Sinapis, B.P., Mustard. Sinapis Albae Semina, B.P., White Mustard Seeds. Sinapis Nigrae Semin
Ground mustard or mustard flour consists of the dried, ripe seeds of Brassica sinapioides, Roth., and Brassica alba, Boiss. (N.O. Cruciferae), powdered and mixed. It occurs as a greenish-yellow, odourless powder, with a bitter, pungent taste, and gives off a pungent odour when moistened. It should be free from starch and turmeric.
Action and Uses.—Mustard causes redness and a feeling of warmth when applied to the skin or mucous membrane.; if tire, action be prolonged vesication is produced. It is employed externally as a counter-irritant either in the form of poultice or as mustard paper (see Cataplasma and Charta Sinapis). Mustard baths for the feet are used in sleeplessness, and in incipient colds; and a mustard sitz-bath is employed in amenorrhoea (1 tablespoonful to each gallon of water). Internally, mustard is used as a condiment; it increases the flow of saliva and improves the appetite. Mixed with hot water (1 tablespoonful to a tumblerful) it is a prompt emetic, and is used especially in narcotic poisoning. Powdered mustard should not be mixed with boiling water, or the pungent, volatile oil will be developed only to a limited extent, owing to the destructive action of excessive heat on myrosin.
- Balneum Sinapis, B.P.C.—MUSTARD BATH. 1 to 400.
- If used for a child, give the bath until the arms of the person holding the child begin to tingle. Used in chills and febrile conditions.
- Cataplasma Sinapis, B.P.C.—MUSTARD POULTICE.
- Crushed linseed, 28; mustard, 2; water, to 100. Employed as a counterirritant in deep-seated inflammations, such as pleurisy, and bronchitis. The mustard paste may be spread on the surface of the linseed poultice if stronger action be desired.
SINAPIS ALBAE SEMINA, B.P.
WHITE MUSTARD SEEDS.
White mustard seeds are obtained from Brassica alba, Boiss. (N.O. Cruciferae), an annual herb, largely cultivated in temperate climates. They are also official in the U.S.P. The dried ripe seeds are yellow in colour, minutely pitted and nearly spherical, about 2 millimetres in diameter. Internally, they are yellow and oily, a transverse section showing two folded cotyledons embracing a small radicle. When soaked in water they become coated with mucilage. Odour, slight; taste, pungent, but the crushed seeds moistened with water exhale no pungent odour. The powdered seeds, after removal of the fixed oil by ether-alcohol, exhibit under the microscope the following characteristic cells and tissues:—Fragments of the sclerenchymatous layer appear in surface view as groups of small, yellow, strongly thickened, polygonal cells; epidermis, consisting of large, polygonal, thin-walled cells filled with colourless striated mucilage; hypodermis of large polygonal cells with moderately thick walls and intercellular spaces; cotyledons and radicle composed of small thin-walled cells containing minute, irregular, aleurone grains in which are a few, very minute globoids. Starch is either entirely absent or present only in the form of isolated groups of minute rounded grains derived from the occasional presence of an unripe seed. Oil incineration, the seeds yield front 4 to 5 per cent. of ash.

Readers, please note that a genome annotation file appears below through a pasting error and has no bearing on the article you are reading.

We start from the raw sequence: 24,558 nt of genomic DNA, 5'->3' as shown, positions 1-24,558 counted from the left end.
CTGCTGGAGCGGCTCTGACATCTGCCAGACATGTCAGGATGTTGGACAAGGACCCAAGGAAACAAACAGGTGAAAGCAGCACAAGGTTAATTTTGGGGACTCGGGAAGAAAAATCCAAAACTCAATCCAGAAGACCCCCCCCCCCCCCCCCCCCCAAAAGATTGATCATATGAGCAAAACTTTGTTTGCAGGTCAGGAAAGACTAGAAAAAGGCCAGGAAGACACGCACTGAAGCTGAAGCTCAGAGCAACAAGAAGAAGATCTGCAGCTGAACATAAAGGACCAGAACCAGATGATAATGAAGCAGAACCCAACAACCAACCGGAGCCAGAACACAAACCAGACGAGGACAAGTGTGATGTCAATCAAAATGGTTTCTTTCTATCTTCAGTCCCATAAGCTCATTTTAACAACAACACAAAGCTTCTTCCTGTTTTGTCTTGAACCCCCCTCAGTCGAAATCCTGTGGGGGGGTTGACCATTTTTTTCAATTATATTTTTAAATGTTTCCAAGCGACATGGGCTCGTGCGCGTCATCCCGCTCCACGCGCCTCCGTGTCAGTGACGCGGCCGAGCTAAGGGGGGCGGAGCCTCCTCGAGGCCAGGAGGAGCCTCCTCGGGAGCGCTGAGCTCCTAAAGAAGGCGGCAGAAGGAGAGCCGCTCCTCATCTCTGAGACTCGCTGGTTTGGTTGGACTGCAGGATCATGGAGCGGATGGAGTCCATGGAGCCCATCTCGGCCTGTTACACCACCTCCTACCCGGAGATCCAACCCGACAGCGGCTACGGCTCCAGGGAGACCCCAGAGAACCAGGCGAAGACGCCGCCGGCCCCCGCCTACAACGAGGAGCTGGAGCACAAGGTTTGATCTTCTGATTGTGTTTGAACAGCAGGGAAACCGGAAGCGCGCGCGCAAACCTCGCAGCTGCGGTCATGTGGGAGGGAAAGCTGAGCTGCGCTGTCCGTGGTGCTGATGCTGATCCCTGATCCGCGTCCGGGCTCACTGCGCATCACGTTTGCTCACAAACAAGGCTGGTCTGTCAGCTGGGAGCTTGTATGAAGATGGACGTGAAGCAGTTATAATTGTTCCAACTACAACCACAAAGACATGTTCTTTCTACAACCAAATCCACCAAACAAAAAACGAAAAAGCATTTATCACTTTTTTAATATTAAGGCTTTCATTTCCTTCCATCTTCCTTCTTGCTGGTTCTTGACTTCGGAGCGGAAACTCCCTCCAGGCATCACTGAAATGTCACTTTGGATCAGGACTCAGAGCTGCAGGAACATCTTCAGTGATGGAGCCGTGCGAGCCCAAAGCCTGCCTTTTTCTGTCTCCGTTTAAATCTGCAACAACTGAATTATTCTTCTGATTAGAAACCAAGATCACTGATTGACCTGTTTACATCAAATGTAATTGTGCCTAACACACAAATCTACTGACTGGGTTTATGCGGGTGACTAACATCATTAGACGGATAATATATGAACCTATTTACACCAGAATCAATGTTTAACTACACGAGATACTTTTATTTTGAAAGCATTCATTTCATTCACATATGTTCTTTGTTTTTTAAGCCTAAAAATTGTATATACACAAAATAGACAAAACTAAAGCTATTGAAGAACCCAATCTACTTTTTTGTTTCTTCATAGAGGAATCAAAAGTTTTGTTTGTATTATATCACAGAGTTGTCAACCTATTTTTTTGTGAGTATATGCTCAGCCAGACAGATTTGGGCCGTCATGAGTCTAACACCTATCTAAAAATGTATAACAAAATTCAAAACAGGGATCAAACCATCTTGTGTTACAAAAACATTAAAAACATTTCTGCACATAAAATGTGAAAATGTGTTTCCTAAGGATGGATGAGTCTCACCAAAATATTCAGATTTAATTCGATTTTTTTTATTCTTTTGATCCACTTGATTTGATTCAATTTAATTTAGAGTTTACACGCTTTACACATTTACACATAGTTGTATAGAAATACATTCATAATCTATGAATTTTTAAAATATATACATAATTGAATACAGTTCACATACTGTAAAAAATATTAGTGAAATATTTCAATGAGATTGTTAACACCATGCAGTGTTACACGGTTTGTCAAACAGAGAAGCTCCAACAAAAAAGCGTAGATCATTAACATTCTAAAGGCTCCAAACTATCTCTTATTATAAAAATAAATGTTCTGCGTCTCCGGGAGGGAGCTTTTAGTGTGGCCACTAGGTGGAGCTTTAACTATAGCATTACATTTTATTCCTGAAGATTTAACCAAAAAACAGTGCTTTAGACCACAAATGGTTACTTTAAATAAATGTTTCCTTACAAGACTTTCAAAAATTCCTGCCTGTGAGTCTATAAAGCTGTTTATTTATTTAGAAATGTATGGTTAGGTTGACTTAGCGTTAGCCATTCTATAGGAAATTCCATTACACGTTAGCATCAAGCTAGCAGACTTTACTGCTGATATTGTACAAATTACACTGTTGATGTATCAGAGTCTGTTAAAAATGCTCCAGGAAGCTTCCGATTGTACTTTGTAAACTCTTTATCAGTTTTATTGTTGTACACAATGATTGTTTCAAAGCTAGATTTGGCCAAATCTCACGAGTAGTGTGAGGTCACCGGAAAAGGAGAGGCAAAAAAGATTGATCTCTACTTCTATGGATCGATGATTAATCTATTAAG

Constituents.—The seeds contain a crystalline glucoside, sinalbin, together with an enzyme, myrosin. The latter in the presence of water hydrolyses the sinalbin, producing acrinyl isothiocyanate, sinapine and sulphate, and dextrose. Acrinyl isothiocyanate is a yellow oily liquid with pungent taste and powerful, rubefacient action, but is it is not volatile it has no pungent odour. Sinapine is an alkaloid, but is. so unstable that it has not yet been isolated. White mustard seeds contain in addition fixed oil (about 30 per cent.), proteins (about 25 per cent.), and mucilage.